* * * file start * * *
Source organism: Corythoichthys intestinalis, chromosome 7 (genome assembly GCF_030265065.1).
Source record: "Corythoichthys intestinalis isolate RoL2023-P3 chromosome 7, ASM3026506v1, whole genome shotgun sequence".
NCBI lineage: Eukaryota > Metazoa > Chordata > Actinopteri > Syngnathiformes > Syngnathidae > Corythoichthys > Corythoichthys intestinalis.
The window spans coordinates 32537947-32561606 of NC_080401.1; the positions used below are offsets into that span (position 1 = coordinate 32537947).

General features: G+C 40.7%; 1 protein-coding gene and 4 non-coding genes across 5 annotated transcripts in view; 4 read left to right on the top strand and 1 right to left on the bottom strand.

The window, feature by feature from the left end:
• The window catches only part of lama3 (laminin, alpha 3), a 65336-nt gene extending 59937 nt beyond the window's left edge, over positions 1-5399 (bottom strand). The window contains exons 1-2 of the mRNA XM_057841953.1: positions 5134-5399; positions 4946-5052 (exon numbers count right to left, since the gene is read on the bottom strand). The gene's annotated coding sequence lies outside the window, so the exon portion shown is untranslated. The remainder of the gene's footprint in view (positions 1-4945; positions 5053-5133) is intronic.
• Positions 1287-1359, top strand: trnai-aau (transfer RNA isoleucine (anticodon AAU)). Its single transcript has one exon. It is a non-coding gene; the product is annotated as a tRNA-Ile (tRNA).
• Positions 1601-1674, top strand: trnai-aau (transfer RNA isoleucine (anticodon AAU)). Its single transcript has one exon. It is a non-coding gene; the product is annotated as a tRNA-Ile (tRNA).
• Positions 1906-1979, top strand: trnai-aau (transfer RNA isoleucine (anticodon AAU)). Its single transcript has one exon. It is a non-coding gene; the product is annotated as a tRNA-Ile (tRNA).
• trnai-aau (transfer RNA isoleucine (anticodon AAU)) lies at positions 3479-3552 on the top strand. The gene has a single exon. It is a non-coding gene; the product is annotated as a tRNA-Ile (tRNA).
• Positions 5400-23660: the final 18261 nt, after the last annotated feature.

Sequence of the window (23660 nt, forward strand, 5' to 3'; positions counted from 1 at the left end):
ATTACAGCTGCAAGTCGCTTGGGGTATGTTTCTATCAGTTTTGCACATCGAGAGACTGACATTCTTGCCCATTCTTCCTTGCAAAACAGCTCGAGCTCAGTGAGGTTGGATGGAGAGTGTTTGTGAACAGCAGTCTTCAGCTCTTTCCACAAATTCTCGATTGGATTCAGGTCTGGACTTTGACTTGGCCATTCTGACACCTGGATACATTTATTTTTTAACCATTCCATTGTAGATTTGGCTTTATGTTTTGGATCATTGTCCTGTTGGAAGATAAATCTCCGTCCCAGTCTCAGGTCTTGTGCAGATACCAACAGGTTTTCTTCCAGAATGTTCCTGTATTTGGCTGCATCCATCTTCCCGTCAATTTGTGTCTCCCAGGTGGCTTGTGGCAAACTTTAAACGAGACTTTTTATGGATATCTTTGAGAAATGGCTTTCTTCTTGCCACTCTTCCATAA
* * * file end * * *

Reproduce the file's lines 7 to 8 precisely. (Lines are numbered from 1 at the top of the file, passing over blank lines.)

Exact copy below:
• The window catches only part of lama3 (laminin, alpha 3), a 65336-nt gene extending 59937 nt beyond the window's left edge, over positions 1-5399 (bottom strand). The window contains exons 1-2 of the mRNA XM_057841953.1: positions 5134-5399; positions 4946-5052 (exon numbers count right to left, since the gene is read on the bottom strand). The gene's annotated coding sequence lies outside the window, so the exon portion shown is untranslated. The remainder of the gene's footprint in view (positions 1-4945; positions 5053-5133) is intronic.
• Positions 1287-1359, top strand: trnai-aau (transfer RNA isoleucine (anticodon AAU)). Its single transcript has one exon. It is a non-coding gene; the product is annotated as a tRNA-Ile (tRNA).